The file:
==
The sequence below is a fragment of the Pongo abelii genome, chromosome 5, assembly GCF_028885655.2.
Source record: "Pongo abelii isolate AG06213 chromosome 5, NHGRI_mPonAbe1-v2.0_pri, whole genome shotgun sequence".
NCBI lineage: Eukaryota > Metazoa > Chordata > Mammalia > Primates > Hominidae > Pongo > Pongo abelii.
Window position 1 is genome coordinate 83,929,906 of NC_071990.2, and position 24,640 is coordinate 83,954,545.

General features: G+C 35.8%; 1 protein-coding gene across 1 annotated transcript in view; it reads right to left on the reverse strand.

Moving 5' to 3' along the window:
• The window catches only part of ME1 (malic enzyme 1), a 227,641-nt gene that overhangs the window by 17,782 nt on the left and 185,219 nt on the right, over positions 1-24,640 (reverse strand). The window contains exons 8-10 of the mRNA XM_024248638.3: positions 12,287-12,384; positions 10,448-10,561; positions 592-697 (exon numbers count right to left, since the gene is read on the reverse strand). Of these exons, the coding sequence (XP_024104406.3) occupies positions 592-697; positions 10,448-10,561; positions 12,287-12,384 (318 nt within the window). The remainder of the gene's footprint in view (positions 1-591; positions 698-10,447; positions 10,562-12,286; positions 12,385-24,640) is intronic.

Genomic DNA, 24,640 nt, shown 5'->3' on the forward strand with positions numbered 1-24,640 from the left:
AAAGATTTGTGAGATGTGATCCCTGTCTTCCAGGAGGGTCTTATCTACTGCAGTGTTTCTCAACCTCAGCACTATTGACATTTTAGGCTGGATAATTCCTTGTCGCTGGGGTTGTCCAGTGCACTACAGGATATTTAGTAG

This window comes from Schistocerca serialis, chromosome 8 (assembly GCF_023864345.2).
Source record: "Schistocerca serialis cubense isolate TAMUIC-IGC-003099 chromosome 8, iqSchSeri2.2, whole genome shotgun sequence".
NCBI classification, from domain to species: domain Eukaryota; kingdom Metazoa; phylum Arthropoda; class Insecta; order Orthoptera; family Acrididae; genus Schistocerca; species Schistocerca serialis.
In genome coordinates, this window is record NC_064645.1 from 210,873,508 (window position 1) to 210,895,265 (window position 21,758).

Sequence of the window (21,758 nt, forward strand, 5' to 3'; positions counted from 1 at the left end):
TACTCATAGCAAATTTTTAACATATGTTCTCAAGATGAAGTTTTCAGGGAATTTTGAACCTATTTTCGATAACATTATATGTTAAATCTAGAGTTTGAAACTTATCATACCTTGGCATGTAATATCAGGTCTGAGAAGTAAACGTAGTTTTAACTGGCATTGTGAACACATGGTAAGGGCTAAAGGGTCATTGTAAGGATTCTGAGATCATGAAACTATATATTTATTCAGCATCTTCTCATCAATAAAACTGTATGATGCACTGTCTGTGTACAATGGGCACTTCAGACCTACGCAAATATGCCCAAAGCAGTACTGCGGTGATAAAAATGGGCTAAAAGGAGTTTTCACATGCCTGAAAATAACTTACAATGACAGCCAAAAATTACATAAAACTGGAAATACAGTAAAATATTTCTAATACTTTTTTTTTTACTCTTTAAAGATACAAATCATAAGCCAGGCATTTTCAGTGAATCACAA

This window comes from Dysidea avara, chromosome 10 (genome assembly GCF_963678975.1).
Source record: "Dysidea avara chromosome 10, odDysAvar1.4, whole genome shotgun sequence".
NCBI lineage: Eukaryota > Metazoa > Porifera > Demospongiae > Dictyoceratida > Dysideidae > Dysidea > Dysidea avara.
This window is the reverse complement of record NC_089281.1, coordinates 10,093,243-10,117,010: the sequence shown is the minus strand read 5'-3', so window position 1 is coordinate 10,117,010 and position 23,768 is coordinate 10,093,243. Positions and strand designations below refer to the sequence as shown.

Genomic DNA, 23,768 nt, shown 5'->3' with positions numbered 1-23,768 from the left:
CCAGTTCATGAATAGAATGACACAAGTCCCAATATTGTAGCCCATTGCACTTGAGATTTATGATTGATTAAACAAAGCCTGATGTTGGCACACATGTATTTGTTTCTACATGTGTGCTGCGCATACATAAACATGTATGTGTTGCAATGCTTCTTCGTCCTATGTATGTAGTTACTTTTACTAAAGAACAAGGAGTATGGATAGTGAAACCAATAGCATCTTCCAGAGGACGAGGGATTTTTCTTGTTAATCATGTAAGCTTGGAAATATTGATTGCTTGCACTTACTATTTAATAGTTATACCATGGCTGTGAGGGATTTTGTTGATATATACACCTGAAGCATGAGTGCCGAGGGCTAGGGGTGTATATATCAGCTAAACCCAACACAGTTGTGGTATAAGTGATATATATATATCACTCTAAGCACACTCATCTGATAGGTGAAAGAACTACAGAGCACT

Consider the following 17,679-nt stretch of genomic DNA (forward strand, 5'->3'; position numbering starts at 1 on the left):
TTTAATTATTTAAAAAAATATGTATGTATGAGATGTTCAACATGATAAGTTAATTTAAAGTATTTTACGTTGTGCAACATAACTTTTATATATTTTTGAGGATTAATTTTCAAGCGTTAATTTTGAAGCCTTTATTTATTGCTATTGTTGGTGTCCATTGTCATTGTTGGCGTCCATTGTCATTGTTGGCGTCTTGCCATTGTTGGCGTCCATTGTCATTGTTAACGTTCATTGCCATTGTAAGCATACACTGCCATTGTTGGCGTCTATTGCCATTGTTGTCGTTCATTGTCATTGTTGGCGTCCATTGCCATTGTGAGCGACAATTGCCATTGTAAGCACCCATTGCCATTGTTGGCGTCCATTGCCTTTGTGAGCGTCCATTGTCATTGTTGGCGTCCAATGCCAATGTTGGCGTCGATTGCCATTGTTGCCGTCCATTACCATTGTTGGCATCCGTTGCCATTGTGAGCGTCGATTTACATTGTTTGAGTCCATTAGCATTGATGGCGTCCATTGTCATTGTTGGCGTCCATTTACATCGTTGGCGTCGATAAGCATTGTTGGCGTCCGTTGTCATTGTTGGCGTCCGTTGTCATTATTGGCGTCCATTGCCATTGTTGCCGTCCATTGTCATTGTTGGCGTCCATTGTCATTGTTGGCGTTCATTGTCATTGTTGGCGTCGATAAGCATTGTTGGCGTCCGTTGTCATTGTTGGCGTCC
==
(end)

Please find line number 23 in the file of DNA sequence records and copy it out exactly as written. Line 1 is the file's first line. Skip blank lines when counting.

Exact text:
TTTAATTATTTAAAAAAATATGTATGTATGAGATGTTCAACATGATAAGTTAATTTAAAGTATTTTACGTTGTGCAACATAACTTTTATATATTTTTGAGGATTAATTTTCAAGCGTTAATTTTGAAGCCTTTATTTATTGCTATTGTTGGTGTCCATTGTCATTGTTGGCGTCCATTGTCATTGTTGGCGTCTTGCCATTGTTGGCGTCCATTGTCATTGTTAACGTTCATTGCCATTGTAAGCATACACTGCCATTGTTGGCGTCTATTGCCATTGTTGTCGTTCATTGTCATTGTTGGCGTCCATTGCCATTGTGAGCGACAATTGCCATTGTAAGCACCCATTGCCATTGTTGGCGTCCATTGCCTTTGTGAGCGTCCATTGTCATTGTTGGCGTCCAATGCCAATGTTGGCGTCGATTGCCATTGTTGCCGTCCATTACCATTGTTGGCATCCGTTGCCATTGTGAGCGTCGATTTACATTGTTTGAGTCCATTAGCATTGATGGCGTCCATTGTCATTGTTGGCGTCCATTTACATCGTTGGCGTCGATAAGCATTGTTGGCGTCCGTTGTCATTGTTGGCGTCCGTTGTCATTATTGGCGTCCATTGCCATTGTTGCCGTCCATTGTCATTGTTGGCGTCCATTGTCATTGTTGGCGTTCATTGTCATTGTTGGCGTCGATAAGCATTGTTGGCGTCCGTTGTCATTGTTGGCGTCC